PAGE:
Autumn Advice: Keep Your Pets Safe as the Leaves Start to Fall

Written by Tara Evans

Tara started her dream career in a mixed animal practice in Sussex in 2003. She qualified as a veterinary nurse in 2006 and continued to work in first opinion practice until she joined the Vita team in 2018. Her passion for the care and welfare of animals continues and couldn’t turn her back on veterinary nursing completely so continues to work regular shifts at a local first opinion practice.


As the seasons change and we move into autumn and winter, there are some common hazards it’s worth being aware of. Taking appropriate precautions can help to keep autumn fun for the whole family, including your pets. We’ve summarised some of the most common hazards along with top tips to avoid them and keep your pets happy and healthy this autumn.

1. Darker nights call for something bright

As the nights draw in and evenings (and early mornings) become darker, keeping pets safe from vehicles and ensuring you can spot them easily is more important than ever. Reflective collars and harnesses can play a major role in keeping your pets safe, while light up collars for dogs take this to the next level. Make sure that whoever walking the dog is also wearing clothes which are highly visible. Off lead exercise is best kept for daylight hours, but a long lead in appropriate areas can help to give your dog more freedom while keeping them safe.

2. Spooky season doesn’t need to be scary: stay safe on Halloween

Halloween can be an exciting time for the whole family, but there are some specific hazards to be aware of. Chocolate toxicity is a common concern so making sure children don’t share their treats with pets is crucial, but it’s also important to make sure they don’t get their paws on other potentially toxic items like glow sticks. If your pet does eat something they shouldn’t, you should speak to your vet as soon as possible to determine if treatment is needed.

Keeping an eye on your pets and being aware of their body language is also vital: while some may enjoy playing dress up, others can become distressed or overwhelmed by costumes or excited children.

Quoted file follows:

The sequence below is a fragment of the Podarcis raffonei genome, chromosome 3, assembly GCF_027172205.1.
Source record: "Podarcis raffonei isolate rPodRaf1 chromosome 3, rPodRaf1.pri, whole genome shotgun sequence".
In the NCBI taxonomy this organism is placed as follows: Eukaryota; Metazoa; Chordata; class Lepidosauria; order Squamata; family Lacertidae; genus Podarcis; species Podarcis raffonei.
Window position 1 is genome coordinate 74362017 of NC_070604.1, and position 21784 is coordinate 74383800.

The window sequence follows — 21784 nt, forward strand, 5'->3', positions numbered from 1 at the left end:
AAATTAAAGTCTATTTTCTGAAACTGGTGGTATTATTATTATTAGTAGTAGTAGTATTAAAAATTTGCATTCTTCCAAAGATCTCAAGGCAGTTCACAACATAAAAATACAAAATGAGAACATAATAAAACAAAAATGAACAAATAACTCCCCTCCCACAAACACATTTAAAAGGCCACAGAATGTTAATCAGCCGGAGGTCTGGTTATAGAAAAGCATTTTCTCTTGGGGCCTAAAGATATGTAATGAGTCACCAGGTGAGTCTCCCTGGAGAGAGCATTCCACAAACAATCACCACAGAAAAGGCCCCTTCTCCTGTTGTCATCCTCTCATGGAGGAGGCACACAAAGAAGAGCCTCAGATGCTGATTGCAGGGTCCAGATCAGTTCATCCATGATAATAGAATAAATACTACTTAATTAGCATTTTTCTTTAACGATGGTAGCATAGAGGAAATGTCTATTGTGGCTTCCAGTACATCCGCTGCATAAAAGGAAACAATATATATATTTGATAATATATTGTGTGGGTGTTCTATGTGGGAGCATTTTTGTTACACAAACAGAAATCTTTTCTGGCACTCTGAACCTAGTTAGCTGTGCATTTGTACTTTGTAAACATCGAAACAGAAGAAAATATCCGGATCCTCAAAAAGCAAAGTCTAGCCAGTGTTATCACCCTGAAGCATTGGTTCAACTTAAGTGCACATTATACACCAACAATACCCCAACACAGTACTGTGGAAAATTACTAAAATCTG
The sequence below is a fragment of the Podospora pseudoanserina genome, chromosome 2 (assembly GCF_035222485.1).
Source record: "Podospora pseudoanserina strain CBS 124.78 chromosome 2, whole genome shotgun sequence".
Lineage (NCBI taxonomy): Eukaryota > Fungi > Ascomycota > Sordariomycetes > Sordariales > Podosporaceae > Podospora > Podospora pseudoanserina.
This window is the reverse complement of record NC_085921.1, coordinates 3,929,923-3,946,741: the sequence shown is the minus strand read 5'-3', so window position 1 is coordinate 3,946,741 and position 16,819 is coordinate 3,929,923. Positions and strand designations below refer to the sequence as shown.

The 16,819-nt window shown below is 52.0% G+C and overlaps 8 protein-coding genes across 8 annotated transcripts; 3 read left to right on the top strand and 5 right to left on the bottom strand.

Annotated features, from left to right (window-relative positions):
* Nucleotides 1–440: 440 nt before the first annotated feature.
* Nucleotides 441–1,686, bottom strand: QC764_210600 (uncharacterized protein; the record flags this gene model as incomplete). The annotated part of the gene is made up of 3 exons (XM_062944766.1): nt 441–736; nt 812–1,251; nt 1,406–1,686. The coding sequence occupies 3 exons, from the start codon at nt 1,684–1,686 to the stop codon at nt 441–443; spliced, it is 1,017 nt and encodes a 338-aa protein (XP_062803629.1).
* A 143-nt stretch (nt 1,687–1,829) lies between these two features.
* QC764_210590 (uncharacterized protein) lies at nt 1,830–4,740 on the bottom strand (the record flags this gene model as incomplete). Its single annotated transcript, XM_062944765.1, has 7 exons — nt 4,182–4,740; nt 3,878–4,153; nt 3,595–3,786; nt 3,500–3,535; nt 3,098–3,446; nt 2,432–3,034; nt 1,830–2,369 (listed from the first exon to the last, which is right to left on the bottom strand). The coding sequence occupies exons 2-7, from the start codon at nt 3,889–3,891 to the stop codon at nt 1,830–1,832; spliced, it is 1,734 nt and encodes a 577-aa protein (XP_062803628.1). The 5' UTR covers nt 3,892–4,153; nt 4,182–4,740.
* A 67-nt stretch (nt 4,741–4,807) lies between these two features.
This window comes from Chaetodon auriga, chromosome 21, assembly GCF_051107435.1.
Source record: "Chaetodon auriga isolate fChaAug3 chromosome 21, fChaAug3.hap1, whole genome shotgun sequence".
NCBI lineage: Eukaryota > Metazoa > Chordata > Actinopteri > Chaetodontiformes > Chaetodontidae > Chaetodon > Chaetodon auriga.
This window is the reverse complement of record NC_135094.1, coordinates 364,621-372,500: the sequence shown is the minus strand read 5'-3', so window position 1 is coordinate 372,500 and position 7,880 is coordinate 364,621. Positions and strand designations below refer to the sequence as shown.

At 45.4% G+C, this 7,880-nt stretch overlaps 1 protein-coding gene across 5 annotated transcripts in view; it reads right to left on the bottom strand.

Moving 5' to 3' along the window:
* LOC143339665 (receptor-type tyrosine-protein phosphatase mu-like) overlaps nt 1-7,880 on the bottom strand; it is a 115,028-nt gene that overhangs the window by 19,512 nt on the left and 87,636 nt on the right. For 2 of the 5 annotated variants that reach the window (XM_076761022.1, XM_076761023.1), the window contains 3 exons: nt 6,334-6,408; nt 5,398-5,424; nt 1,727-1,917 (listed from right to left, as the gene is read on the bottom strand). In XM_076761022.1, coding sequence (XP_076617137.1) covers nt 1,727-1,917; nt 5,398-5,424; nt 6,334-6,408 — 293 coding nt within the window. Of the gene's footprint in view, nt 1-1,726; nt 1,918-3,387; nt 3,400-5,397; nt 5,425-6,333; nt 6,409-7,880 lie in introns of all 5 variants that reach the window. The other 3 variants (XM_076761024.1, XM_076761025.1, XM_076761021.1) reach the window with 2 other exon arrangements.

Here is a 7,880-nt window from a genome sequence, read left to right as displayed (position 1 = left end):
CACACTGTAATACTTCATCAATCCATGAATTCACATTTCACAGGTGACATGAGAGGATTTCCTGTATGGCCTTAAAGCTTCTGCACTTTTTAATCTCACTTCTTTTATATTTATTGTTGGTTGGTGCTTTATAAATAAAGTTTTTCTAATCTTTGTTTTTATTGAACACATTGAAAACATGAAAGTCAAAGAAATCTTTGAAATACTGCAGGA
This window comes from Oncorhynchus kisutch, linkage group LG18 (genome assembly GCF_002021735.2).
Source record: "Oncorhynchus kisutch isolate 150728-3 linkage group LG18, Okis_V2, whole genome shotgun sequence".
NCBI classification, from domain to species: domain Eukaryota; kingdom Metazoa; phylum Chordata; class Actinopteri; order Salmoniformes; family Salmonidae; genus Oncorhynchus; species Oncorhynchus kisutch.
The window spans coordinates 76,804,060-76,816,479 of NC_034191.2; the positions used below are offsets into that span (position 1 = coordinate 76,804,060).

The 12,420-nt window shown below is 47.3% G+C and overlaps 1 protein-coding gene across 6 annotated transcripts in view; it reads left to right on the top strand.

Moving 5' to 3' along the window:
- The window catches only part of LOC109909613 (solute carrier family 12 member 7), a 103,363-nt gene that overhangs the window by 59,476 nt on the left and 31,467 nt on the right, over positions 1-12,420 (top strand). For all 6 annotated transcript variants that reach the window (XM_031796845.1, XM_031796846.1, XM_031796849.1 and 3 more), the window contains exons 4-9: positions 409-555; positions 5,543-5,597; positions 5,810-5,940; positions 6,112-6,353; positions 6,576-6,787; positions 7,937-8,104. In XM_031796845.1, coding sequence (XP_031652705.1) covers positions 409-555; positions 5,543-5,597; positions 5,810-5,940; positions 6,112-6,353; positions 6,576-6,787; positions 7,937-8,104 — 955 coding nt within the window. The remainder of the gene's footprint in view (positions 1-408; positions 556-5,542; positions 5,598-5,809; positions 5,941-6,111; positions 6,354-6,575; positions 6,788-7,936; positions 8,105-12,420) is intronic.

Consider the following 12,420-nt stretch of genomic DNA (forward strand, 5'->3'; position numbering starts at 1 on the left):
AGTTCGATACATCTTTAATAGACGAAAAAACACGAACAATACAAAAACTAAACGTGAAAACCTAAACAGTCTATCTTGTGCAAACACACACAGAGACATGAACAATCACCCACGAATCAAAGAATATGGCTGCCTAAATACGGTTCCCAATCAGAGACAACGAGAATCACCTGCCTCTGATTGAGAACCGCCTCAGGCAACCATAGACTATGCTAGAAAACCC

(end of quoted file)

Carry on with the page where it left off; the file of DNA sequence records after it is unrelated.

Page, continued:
Finally, it’s worth keeping cats indoors over Halloween, and keeping your dog on-lead. The noise and commotion of trick or treaters can be frightening and could cause your pet to panic and put themselves in harm’s way.

3. Help your pets manage their firework fears

For many pets, the scariest part of autumn has nothing to do with Halloween. Fireworks can cause anything from mild anxiety to severe distress, but there are some things you can do to help.

First, pets should always be kept indoors or on a lead when fireworks are expected; in addition to the physical danger posed by fireworks, including scavenging of debris, they may also panic in response to the noise.

Secondly, it’s important to take measures to keep them calm at home. Keep windows closed, remain calm yourself and play some background noise, whether it’s soothing music or the TV. Creating a safe space, whether it’s a covered crate, hiding spot under a bed or a den on the sofa, can help to ease many pets’ fears, while distraction with toys and snuffle mats may also help. For some pets, it may be worth discussing calming supplements or even medications with your vet. Longer-term, desensitisation training can help to manage noise phobias.

4. Ticks: the real Halloween monsters

Most active in spring and autumn, ticks are a common parasite of dogs and cats. Risky locations include heathland, woodland, areas with long grass, and places frequented by wildlife and farm animals.

Ticks in the UK can transmit infections like Lyme disease, but usually need to remain on your pet for several hours to do so. You can use parasite products that kill ticks, but these usually take 24-48 hours to kill a tick, so checking your pet after walks and removing ticks as soon as they’re spotted can help to reduce the risk of disease transmission. Sticking to paths and open spaces can help to avoid ticks, but if you live in a high-risk area you may want to discuss repellent products with your vet.

5. A (wasp) sting in the tail